solution.mutate()
instead of digging into how or why the mutation algorithm works. This abstraction is why the code to do simulated annealing is so terse, abstraction makes algorithms terse.  All indexing starts from the upper left point, which is at
(0, 0)
, and all indices are(y, x)
pairs.  There’s a hierarchy of the code, our system is represented by a
System
object, and each solution is represented by aSolution
object, which consists of severalMask
objects that provide a direct interface to each district.  I like properties, so if something looks like it might be doing something complicated under the hood (like the
value
function), it probably is.
Helpful Code
While solving this problem, there are a couple subproblems that we need to consider and solve.
Finding Neighbors of a Point
Our first big problem is how we find neighbors of a single point. For any (y, x)
pair we can express its neighbors using the following algorithm.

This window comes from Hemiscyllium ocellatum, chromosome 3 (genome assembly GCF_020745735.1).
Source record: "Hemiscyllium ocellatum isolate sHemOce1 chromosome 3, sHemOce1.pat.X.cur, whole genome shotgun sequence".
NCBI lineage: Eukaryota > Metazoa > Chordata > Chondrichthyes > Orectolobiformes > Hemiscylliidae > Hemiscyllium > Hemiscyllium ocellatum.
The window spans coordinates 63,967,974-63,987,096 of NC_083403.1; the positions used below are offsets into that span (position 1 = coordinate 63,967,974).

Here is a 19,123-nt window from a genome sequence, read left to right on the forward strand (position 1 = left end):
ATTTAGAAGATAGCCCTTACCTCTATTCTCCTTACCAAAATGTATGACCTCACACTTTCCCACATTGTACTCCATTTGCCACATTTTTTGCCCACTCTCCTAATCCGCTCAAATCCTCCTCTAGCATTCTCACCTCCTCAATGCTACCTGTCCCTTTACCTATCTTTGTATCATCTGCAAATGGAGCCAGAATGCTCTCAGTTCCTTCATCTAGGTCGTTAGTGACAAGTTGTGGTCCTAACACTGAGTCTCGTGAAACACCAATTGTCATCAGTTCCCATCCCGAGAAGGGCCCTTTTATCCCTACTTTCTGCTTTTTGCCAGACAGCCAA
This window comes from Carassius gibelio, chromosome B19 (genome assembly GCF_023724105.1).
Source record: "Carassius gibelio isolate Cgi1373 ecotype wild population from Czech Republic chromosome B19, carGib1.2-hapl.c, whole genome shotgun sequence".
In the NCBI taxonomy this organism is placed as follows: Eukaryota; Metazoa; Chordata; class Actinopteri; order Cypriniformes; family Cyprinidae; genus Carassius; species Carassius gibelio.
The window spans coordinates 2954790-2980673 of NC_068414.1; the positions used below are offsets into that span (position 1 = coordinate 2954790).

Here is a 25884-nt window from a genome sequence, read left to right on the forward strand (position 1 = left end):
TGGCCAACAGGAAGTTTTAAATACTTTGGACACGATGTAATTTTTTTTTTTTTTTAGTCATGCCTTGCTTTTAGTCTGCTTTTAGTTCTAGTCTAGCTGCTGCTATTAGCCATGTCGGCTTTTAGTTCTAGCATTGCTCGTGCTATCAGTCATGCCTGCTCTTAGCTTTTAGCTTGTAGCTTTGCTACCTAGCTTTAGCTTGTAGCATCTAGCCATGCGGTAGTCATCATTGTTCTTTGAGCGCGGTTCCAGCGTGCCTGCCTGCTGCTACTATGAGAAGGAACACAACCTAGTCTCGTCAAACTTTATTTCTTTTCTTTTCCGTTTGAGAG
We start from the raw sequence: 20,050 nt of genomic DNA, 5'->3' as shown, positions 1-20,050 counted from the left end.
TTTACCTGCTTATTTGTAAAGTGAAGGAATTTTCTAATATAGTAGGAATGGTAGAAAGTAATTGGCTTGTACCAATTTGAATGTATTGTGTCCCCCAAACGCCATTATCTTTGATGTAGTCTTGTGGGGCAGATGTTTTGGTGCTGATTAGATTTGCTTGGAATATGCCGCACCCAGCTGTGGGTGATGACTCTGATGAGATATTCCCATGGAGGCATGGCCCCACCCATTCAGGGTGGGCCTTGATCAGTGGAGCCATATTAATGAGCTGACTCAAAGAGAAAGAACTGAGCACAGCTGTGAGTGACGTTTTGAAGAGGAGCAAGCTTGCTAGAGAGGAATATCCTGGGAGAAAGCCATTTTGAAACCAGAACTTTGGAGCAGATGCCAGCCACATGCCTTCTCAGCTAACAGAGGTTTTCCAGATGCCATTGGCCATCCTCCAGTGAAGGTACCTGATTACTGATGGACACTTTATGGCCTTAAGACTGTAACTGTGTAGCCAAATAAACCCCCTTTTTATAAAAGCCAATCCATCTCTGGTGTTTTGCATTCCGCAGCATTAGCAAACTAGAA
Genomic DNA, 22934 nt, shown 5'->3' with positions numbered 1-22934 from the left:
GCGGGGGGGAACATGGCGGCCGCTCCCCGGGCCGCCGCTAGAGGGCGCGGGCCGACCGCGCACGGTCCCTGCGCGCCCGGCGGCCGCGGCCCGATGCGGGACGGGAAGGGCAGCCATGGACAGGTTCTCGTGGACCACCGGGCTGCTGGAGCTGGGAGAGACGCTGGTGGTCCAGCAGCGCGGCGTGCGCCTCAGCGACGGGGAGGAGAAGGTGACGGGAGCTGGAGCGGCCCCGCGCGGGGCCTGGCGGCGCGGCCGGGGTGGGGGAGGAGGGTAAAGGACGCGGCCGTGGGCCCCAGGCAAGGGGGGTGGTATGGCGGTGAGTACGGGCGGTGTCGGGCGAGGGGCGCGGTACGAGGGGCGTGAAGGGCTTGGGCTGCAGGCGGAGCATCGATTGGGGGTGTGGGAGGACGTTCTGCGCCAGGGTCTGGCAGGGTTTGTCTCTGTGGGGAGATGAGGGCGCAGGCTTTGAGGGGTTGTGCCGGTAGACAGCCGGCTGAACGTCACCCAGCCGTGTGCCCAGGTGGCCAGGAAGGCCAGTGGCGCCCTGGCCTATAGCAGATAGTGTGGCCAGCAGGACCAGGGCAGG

Iterate over range(1, 2) for both x and y

For each loop, accept (y + yi, x + xi) if the following conditions hold:
 y + yi is within the range of the field
 x + xi is within our domain of the field
 xi and yi are not both equal to zero
In python, this is expressed as
neighbors = [(y0 + y, x0 + x)
for x in range(1, 2)
for y in range(1, 2)
if (0 <= y0 + y < self.height) and
(0 <= x0 + x < self.width) and
not (x == 0 and y == 0)]
Determining if a District is Valid
One of the problems we need to solve is to know if any given district we have is valid. In our case, valid simply means having a single connected component, which we can determine using connected component labelling. The easiest version of this (which is in the implementation) is just examining a single component at a time, and the algorithm is as follows (from wikipedia):
 Start from the first pixel in the image. Set “curlab” (short for “current label”) to 1. Go to (2).
 If this pixel is a foreground pixel and it is not already labelled, then give it the label “curlab” and add it as the first element in a queue, then go to (3). If it is a background pixel or it was already labelled, then repeat (2) for the next pixel in the image.